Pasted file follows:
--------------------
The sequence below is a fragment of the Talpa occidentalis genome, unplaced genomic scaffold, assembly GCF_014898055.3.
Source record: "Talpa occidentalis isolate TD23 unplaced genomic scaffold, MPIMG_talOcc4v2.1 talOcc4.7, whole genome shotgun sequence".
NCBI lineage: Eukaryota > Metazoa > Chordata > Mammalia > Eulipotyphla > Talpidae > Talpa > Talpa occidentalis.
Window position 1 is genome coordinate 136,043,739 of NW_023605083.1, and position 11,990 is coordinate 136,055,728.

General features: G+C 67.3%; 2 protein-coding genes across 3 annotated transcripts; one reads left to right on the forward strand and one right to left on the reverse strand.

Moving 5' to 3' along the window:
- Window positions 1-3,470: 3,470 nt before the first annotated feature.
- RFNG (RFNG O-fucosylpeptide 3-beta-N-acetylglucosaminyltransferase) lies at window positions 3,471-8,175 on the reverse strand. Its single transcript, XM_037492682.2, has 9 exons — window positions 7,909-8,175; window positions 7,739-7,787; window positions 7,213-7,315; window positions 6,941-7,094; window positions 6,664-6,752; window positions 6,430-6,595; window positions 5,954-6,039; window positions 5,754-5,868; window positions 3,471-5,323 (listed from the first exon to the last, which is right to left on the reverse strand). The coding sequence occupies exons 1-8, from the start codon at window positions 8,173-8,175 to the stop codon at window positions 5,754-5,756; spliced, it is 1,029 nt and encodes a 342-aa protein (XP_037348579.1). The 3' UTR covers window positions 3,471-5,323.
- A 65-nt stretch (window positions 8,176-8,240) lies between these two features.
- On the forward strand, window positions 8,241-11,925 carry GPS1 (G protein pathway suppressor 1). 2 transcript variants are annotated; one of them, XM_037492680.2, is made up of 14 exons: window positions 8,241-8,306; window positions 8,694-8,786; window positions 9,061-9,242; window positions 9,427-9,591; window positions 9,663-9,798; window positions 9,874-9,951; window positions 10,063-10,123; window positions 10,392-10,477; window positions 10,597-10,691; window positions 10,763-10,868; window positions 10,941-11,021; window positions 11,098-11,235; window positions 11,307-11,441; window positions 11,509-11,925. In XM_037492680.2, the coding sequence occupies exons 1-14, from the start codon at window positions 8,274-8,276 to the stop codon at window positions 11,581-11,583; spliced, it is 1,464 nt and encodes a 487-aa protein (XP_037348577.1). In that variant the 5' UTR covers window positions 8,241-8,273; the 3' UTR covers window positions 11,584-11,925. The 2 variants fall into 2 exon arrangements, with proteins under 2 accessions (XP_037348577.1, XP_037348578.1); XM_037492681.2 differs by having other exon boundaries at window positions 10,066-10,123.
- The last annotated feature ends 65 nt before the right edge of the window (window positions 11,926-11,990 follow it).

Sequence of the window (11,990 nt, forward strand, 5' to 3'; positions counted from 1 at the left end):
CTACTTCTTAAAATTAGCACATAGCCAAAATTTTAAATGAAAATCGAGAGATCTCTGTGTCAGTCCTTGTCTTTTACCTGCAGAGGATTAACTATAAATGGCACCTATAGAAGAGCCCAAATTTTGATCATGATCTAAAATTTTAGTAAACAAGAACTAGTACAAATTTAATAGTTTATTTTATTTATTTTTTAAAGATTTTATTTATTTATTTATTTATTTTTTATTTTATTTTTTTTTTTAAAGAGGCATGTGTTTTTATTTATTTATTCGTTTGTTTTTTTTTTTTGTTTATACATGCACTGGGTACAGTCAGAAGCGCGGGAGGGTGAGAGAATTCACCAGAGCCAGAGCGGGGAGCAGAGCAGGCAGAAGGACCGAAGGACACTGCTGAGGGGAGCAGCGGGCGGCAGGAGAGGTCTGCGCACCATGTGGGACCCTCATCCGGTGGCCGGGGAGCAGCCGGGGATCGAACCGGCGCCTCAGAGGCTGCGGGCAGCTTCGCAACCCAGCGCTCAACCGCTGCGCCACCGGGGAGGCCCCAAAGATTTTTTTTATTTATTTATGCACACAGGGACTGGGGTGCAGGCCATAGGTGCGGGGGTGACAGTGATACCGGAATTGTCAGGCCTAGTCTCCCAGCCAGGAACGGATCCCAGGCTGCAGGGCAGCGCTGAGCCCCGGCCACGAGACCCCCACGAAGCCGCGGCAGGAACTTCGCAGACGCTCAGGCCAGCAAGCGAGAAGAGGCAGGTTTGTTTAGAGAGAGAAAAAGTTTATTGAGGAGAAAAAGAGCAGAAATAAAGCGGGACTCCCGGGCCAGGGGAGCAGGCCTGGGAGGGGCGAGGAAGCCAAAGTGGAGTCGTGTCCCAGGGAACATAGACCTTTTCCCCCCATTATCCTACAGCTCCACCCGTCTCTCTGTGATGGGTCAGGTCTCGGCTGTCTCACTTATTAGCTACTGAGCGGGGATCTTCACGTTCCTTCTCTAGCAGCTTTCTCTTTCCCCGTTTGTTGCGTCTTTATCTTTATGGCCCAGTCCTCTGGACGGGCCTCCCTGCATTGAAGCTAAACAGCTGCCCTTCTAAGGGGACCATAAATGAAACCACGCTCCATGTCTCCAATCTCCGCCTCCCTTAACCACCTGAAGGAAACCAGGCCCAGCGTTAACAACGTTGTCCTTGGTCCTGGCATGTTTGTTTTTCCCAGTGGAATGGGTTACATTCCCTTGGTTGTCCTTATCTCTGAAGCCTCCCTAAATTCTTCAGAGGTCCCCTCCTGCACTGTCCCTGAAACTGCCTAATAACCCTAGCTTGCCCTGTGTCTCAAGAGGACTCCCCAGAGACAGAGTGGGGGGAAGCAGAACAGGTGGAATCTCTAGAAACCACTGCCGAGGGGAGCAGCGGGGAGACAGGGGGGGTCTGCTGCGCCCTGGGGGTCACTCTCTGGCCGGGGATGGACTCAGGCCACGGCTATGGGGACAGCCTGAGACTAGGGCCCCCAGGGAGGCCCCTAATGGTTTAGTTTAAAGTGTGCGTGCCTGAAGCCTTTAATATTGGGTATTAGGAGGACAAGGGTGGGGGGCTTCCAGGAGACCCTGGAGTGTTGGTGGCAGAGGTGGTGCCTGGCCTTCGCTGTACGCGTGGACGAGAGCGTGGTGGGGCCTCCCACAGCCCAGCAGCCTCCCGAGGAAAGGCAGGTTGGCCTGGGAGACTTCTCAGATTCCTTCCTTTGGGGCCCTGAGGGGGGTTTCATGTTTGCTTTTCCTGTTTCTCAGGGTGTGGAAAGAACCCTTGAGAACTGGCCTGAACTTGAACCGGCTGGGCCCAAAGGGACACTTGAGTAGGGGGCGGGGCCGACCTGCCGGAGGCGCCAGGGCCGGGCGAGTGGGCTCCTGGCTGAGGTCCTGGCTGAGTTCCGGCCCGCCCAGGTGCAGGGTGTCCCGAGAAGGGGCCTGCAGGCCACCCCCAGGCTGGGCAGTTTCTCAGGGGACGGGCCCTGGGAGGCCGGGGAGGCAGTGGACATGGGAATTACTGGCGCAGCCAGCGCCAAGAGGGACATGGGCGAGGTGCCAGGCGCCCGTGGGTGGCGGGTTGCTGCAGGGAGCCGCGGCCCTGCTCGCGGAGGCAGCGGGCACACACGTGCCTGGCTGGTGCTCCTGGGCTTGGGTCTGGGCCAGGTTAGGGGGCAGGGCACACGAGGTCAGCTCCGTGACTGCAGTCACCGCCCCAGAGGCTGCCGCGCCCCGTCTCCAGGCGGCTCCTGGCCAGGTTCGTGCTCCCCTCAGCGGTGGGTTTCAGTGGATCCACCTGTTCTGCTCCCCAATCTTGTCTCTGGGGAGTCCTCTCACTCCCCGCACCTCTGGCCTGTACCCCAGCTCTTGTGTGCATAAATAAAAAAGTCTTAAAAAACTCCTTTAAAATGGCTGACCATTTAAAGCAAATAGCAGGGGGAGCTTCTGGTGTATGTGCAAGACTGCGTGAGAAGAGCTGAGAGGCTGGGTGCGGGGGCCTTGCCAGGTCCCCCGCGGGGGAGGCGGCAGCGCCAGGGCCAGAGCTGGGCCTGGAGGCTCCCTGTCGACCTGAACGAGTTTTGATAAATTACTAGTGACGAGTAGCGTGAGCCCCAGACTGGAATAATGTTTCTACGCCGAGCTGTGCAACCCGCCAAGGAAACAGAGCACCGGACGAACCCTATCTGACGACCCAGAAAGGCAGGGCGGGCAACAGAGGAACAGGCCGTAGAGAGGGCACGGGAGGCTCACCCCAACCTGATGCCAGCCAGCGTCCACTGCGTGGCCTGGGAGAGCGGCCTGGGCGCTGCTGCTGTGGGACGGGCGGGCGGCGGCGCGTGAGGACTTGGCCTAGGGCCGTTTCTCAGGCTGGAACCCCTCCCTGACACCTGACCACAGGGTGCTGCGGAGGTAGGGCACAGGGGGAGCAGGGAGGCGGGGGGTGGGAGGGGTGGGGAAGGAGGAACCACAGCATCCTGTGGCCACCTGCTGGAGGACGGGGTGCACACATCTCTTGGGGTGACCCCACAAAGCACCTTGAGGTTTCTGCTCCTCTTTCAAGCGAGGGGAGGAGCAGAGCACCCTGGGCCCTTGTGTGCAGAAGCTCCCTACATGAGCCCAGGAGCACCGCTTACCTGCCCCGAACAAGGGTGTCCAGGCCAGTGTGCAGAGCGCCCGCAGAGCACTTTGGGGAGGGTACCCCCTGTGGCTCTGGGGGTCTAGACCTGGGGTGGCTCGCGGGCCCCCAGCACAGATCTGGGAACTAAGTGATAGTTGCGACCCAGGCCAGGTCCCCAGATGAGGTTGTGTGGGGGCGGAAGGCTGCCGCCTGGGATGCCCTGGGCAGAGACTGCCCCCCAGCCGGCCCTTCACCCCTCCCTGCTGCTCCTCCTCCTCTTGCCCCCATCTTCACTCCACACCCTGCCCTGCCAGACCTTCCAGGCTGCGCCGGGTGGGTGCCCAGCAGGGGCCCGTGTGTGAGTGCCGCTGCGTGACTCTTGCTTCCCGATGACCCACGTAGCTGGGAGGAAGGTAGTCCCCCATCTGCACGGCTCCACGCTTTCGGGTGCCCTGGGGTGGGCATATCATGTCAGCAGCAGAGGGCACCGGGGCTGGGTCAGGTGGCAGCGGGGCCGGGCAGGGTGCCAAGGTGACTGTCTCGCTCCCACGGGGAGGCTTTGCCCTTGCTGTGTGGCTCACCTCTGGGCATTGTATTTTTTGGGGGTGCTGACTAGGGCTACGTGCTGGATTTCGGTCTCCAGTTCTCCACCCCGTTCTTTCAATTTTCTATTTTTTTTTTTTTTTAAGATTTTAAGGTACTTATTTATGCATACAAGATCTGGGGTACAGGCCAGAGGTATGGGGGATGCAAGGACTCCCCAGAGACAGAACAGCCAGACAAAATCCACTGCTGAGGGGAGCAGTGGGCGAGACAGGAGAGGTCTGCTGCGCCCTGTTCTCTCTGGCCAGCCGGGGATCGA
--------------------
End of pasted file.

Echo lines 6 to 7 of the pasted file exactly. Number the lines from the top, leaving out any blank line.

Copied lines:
Moving 5' to 3' along the window:
- Window positions 1-3,470: 3,470 nt before the first annotated feature.